I feel like this is getting terribly long so, I’ll cut to the chase here, and if chosen I’ll go into more detail at a later date. After a few years of living in the house we bought from my parents a house came up for sale in their neighborhood. We bought it and turned our first house into a rental. Our debt currently consists of two mortgages, 4 credit cards, one vehicle loan, one furniture loan, and one signature loan at our credit union. We also have a decent amount of medical bills due to some health problems my husband has had over the last year.

A little over a year ago I started to feel like getting out of debt was the best, and more importantly, the right thing to do. When I first started to feel this way I started to look up any blogs I could find that were written by people dealing with the daily struggles of paying off their debt and becoming debt free. That is when I found Blogging Away Debt. When Claire decided to stop blogging I really wanted to put my name in the running but, I was hesitant because I felt like we have made so many mistakes when it comes to our finances. Now that another opportunity has come up I don’t want to let it pass me by. There is still a lot I don’t know about how to reduce our debt in a smart way but with all of my research I’m learning new things all the time. I think it would be so good for me to share what we are dealing with and to get feedback from others who may see things in a way that we have not thought of.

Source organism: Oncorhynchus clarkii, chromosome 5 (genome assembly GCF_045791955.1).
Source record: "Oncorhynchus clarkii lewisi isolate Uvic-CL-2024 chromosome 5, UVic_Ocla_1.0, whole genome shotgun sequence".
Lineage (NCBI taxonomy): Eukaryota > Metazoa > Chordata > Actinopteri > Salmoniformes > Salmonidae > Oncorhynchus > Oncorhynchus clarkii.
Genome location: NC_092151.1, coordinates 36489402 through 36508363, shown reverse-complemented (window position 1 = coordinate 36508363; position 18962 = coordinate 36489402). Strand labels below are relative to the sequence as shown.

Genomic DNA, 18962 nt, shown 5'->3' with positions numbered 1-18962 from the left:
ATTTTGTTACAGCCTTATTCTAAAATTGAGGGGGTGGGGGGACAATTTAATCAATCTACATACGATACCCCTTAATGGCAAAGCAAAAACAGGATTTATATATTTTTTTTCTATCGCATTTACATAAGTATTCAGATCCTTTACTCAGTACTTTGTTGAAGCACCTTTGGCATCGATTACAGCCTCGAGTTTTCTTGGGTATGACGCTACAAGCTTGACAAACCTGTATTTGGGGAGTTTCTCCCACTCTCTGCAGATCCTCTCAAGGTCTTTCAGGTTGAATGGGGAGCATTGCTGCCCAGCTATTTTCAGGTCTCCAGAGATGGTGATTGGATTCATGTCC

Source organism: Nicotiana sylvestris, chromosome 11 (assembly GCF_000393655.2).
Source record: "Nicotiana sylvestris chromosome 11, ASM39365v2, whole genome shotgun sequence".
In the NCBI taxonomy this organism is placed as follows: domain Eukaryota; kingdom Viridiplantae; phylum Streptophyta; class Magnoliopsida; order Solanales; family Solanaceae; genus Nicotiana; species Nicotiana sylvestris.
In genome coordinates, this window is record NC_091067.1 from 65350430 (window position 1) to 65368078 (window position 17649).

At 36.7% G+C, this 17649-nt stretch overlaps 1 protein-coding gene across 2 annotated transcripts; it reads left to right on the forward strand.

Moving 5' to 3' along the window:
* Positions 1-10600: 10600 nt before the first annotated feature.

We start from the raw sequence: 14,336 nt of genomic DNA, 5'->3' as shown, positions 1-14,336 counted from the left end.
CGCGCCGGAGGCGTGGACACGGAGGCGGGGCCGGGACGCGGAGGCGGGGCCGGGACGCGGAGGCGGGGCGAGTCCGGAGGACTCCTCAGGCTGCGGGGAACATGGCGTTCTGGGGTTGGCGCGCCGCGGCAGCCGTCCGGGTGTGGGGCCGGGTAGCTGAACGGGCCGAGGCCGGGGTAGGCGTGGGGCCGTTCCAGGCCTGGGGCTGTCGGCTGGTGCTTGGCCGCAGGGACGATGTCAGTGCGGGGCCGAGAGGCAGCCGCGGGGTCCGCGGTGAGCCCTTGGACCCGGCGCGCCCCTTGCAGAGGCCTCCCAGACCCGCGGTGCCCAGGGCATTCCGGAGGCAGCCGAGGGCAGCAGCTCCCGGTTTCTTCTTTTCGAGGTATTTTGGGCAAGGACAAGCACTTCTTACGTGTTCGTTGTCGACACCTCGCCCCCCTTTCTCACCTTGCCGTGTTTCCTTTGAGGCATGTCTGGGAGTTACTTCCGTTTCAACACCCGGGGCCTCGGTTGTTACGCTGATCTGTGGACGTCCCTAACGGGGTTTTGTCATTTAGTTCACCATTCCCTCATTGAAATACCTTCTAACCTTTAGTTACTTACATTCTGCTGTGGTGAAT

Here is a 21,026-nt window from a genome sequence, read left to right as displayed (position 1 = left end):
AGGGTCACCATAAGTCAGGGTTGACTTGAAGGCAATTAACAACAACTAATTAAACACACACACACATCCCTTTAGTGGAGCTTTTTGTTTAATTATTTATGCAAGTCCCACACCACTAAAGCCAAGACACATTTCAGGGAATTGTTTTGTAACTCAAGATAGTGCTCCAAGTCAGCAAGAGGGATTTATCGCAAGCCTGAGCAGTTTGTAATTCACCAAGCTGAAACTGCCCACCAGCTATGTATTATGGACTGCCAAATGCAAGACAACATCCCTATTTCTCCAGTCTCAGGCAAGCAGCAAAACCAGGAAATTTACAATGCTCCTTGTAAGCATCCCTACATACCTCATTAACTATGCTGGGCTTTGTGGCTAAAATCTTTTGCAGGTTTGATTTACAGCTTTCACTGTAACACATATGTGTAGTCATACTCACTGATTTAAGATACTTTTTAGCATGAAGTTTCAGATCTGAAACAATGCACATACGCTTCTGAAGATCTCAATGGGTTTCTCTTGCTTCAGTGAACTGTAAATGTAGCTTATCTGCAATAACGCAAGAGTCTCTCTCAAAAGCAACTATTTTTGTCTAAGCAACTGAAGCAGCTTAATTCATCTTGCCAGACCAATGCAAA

Oh, and just one more important piece of the puzzle. We live in the south and my husband works full time and makes well over that magical number of $20 an hour. I ran my own business for 3 years but, 6 months ago I went back to work full time so that we could try to really put a dent in this debt. Needless to say, my younger self’s thoughts about money worries not existing if we were to make at least $20 an hour turned out to not be true. I’m sure you are totally shocked.

I would rather not get into hard numbers until after a decision about the new recruit has been made but, I will say that our total debt is around the $200,000 mark. This does include both mortgages, we feel like they were both good purchases from an investment stand point and about a year ago we refinanced them both for 15 years at much better interest rates. We also have a home which we have recently (2 months ago) inherited. While we do not owe anything on it, it is costing us a bit in upkeep and we have yet to decide what to do with it.